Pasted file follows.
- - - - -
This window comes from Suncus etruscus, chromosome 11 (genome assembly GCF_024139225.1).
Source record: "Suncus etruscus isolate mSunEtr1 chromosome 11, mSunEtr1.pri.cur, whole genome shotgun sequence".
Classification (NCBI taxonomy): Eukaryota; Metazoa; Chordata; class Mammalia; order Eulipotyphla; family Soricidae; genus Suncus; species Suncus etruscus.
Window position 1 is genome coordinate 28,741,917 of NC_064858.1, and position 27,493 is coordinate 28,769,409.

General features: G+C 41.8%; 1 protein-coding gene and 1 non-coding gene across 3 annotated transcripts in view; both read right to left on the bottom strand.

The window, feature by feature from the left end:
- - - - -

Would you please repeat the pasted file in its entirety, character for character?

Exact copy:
This window comes from Suncus etruscus, chromosome 11 (genome assembly GCF_024139225.1).
Source record: "Suncus etruscus isolate mSunEtr1 chromosome 11, mSunEtr1.pri.cur, whole genome shotgun sequence".
Classification (NCBI taxonomy): Eukaryota; Metazoa; Chordata; class Mammalia; order Eulipotyphla; family Soricidae; genus Suncus; species Suncus etruscus.
Window position 1 is genome coordinate 28,741,917 of NC_064858.1, and position 27,493 is coordinate 28,769,409.

General features: G+C 41.8%; 1 protein-coding gene and 1 non-coding gene across 3 annotated transcripts in view; both read right to left on the bottom strand.

The window, feature by feature from the left end: